The Breaks

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I took my own advice this weekend, sucked it up, didn’t go to the Bob, and instead made the long drive to somewhere totally unfamiliar: The Missouri River Breaks National Monument.

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It was good to be hiking in cactus country again.

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Befitting the desert, water was a problem on my route. The idea was to hike upstream, cutting a ninety degree bend across the badlands, then packraft back the next day.

All the water I found looked like below, or worse, and was salty enough to be undrinkable.

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There was that cattle tank, but the shit to water ratio was well over my cutoff.

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The elk/antelope/deer/cow trails were awesome. Above looking SE, below looking NW.

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By early afternoon I was, after a lot of up and down, up at the height of land, with drainages leading either south the way I had come, but north and then west where I had hoped to go. I did not have much water left. It was pushing 90 degrees, and the breeze had died. The gulch heading south was a bit shorter on the map, so I played it safe and dropped in.

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The tight, twisting canyon reminded me of the Markagunt around Bryce, or the circa 7k reaches above Zion.

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Sure enough I ran out of water, with no useable sources and many miles to go. No point in doing anything else but keep moving as the cottonmouth grew.

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Cow traffic in the area was minimal, and several months old. Or older.

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I was suffering a fair bit, but the scenery kept me going. I like the desert, I like XC hiking, and I like seeing new stuff around every corner.

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The river was still a really welcome sight. Fortunately I had brought some Carborocket, which helped bring me back to life once the Aquamira kicked in. It also gave me enough wherewithall to check for ticks and find seven on my left leg (but none on my right), which was pretty icky.

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At that point I had a few hours of daylight left, and a lot fewer river miles to get back to the car. Fortunately the Missouri is really slow. Also fortunately, it was amazingly quiet, all the better to enjoy the massive amount of wildlife. The loud splashes following ahead of me turned out to be Spiny Softshell turtles hucking themselves off the bank. The number of bank beaver lodges was astonishing, and around dusk the beavers came out in force, and sitting up on the bank watching them cruise back and forth was fantastic. I did sleep on my raft in the vain hope that it would keep the ticks away. (I pulled one off in the morning.)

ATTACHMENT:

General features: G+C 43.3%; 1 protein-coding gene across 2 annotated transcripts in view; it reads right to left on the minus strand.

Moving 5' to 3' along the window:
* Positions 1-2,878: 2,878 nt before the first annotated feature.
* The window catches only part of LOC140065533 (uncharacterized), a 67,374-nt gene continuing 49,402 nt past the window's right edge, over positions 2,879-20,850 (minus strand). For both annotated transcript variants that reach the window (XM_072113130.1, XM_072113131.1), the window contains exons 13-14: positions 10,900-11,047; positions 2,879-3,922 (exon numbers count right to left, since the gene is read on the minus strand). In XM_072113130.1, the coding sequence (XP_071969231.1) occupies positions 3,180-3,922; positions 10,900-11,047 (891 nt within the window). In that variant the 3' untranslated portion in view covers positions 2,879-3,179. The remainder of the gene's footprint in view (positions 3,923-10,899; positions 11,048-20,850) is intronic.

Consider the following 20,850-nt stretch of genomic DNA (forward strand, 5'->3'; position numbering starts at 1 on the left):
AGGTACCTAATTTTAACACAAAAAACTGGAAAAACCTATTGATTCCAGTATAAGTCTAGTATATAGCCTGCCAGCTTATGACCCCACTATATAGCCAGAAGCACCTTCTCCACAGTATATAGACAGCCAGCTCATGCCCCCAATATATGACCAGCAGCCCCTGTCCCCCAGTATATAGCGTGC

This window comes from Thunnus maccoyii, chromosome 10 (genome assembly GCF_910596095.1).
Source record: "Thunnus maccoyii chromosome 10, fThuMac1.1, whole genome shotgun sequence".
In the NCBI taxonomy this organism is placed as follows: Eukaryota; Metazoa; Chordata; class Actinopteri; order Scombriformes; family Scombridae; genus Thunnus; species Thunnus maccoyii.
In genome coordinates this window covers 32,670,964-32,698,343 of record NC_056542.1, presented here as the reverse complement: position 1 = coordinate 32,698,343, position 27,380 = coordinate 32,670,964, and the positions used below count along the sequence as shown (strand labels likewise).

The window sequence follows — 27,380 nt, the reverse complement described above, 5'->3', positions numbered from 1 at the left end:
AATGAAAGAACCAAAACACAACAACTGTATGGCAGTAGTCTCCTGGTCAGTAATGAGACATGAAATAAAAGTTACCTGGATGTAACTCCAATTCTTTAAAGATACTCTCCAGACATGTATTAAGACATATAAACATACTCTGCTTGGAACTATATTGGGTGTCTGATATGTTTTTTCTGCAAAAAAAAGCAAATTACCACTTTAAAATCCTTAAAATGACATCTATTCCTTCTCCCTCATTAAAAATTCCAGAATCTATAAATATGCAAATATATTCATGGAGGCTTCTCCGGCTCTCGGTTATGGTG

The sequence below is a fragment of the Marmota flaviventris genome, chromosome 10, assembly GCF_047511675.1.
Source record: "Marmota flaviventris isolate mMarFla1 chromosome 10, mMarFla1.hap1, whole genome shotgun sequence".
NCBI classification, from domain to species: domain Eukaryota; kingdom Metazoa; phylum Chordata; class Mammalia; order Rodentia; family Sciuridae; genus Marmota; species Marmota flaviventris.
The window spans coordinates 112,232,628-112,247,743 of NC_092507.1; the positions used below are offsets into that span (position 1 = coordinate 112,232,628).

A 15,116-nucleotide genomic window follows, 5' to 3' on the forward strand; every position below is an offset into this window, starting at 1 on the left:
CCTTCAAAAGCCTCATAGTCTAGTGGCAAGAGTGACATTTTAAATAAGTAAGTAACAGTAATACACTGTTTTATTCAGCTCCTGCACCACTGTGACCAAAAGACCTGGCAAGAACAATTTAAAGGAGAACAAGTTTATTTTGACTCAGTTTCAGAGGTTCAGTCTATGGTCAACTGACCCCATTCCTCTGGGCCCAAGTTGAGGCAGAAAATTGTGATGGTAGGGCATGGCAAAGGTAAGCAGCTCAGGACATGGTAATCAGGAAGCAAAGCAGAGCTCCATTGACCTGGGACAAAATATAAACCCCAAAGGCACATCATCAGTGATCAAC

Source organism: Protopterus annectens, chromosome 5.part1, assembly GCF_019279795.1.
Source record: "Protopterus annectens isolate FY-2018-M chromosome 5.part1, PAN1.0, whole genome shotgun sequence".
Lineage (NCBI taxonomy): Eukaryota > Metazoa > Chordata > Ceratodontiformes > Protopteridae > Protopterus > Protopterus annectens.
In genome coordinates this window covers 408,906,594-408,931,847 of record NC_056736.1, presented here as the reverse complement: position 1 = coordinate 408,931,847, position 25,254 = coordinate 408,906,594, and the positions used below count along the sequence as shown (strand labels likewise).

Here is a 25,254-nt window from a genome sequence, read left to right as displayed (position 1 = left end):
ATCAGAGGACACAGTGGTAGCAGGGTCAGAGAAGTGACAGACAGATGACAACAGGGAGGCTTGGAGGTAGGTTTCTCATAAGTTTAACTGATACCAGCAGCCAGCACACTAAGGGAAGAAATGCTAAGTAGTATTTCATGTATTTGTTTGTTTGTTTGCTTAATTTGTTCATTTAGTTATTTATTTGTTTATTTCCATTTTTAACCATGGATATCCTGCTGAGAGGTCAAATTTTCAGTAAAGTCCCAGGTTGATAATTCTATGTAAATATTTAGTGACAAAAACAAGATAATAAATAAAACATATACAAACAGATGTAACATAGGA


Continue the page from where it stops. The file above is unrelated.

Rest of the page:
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The morning of the second day I was still cooked, tasty and big dinner nonwithstanding. More packrafting in the cool early morning was perfect, especially as the Missouri is, unlike all our local rivers, mellow enough to zone and not worry about being swept into a snag. Hours later I was back near the road and subject to the slack jawed wonder of fisherpeople at my Scout and I, one of whom even helpfully told me FWP would give me an 80 dollar ticket for not having a PFD. I packed up, and started the long drive home, content.

Chris Townsend wrote about wilderness recently, concluding that “The distance doesn’t matter; it’s the situation that says where you are.”  There is big dubya Wilderness in the US which in season have tons of people.  The “most remote place” in the lower 48 is in August a 6-8 hour hike along trails wide enough for ATV traffic.  There are, at the same time, lots of places which are not denoted by a big green spot on the atlas and like the Breaks have lots of roads.  These roads may be driven once a year.  They feel pretty wild.  I’d refine Mr. Townsend’s statement to say that miles don’t matter, but effective distance from other humans makes all the difference.

The best thing is that there are a lot more of these wild places than you think, hiding in plain sight.

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One thought on “The Breaks

  1. Right on Dave.
    When I started to get into long distance running/speed hiking it briefly ruined my sense of “wilderness” because I suddenly found myself able to cross major sections of National Park or designated “wilderness” areas between dawn and dusk. It can make things feel small.
    But I forgot that I was often sticking to trail systems, crossing point to point, taking the most well used paths.
    If one adds up the sum total of all the obscure canyons and ridges and desert plains and meadows…This is still one big and wild country we’ve got.
    Hiding in plain sight is right.
    As a resident of the suburbs of one of the largest cities in the country, millions and millions of people all around me, it baffles me that I could ever be the only one standing on a given peak on a given day, that I can actually walk endless canyons and deserts, all less than 2 hours from me, without seeing another person.
    I’ve always been one to root for the underdog…They may not boast the biggest rivers and tallest waterfalls, but I have a definite fondness for all those little wild places that somehow don’t enjoy popular recognition.

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